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Impact of age using midlatency auditory evoked potentials during anesthesia with propofol and remifentanil in children: 3AP3–1

Hänsig, M.; Philippi-Höhne, C.; Hempel, G.; Kaisers, U.; Burkhardt, U.

European Journal of Anaesthesiology: June 12th, 2010 - Volume 27 - Issue 47 - p 49–50
Monitoring Equipment and Computers

Department of Anaesthesiology and Intensive Care, University of Leipzig, Leipzig, Germany

Background and Goal of Study: The Auditory evoked potential index (AEPex) has been promoted as AEP-based anaesthesia depth monitor. The EEG changes with brain maturation, but there are limited published data describing the characteristics of midlatency auditory evoked potentials (MLAEP's) in children, and some data suggest that MLAEP's are less reliable in young children. The aim of this study was to compare the performance of the AEPex as a measure of anaesthetic effect in different age groups.

Materials and Methods: With approval of the local ethic committee 35 children (age range 2–17 years, mean 11,2 ± 4,7 years) were included in a prospective observational study. Neurological disease or hearing deficits was an exclusion criterion. Anaesthesia was maintained using propofol and remifentanil. The remifentanil infusion rate was kept constant with 0.2 mcg/kg/min., whereas propofol was adjusted according to clinical needs by an anaesthetist blinded to AEP monitoring. The AEPex was recorded at the awake (unpremedicated) state, intraoperative state (defined as measure-points during skin incision, 1, 5, 10 and 15 min. after incision, respectively) and at emergence (during and 1 min. after extubation). For analysis children were divided into three age groups: gr. 1: 2-<10 yr. (n = 12), gr. 2: 10-<14 yr. (n = 12), gr. 3: 14-<18 yr. (n = 11). A Mann-Whitney-U-test was used for inter-group comparison; significant for p=<0.05 (*) or 0.01 (**).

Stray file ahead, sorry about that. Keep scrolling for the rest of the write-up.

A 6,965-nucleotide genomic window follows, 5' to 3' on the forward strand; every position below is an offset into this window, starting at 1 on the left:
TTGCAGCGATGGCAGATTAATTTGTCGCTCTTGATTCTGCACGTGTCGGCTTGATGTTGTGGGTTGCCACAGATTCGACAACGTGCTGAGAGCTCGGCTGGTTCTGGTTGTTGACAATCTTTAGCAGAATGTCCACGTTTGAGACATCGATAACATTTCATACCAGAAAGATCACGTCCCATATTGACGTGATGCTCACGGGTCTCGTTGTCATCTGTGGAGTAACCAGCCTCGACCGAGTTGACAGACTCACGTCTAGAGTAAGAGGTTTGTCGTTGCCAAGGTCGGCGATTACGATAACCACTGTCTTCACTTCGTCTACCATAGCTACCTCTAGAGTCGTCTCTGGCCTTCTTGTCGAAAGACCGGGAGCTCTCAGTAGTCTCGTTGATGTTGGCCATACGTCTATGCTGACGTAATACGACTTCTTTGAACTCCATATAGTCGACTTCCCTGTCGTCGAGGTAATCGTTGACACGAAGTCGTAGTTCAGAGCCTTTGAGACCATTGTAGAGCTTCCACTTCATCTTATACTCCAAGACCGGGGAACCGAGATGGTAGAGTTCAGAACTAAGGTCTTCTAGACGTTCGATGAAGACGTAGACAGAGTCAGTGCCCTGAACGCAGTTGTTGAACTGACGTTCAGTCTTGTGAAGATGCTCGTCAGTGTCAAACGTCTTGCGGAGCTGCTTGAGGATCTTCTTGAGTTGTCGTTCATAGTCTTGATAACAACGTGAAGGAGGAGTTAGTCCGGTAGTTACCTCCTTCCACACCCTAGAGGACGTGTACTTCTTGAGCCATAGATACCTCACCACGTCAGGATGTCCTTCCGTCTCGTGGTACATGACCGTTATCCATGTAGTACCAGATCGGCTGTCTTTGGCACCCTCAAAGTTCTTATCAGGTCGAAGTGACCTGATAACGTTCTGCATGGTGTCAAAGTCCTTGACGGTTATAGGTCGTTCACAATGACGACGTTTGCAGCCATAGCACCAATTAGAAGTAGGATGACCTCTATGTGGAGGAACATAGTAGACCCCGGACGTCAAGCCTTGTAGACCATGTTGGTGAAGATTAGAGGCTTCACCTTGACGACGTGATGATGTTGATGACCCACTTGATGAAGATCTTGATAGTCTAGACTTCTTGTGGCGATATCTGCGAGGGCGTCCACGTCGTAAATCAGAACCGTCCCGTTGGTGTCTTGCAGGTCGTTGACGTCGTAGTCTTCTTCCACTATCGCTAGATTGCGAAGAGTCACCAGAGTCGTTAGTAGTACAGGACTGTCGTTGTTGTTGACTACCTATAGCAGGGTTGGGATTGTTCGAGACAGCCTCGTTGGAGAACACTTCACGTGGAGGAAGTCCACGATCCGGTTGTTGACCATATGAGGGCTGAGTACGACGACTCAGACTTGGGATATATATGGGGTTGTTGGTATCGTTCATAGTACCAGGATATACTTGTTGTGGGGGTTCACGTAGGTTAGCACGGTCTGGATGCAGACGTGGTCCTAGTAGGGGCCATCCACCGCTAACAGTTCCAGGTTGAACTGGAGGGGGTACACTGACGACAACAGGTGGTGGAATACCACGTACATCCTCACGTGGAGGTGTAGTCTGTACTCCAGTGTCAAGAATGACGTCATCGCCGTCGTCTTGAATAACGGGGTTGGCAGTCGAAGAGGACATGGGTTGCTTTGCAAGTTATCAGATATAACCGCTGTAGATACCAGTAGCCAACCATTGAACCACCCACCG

Results and Discussion: The AEPex decreased significantly as age increased in children (Figure 1). The AEPex values at awake and intraoperative state were significantly higher in the 2-<10 yr. age group compared to the 14-<18 yr. age group (awake p=0.05; for all measure-points at intraoperative state p=<0.04). The interquartile range tended to be larger in younger children. During emergence differences between the groups were not significant. Recommended depth of anaesthesia values (by the manufacturer: 30–45) were only reached in the 10-<14 and 14-<18 yr. age group.



Conclusion(s): This preliminary study suggests that age has a significant impact on the AEPex in the awake and intraoperative state in children. Age-related processing algorithms of the MLAEP should be implemented.

© 2010 European Society of Anaesthesiology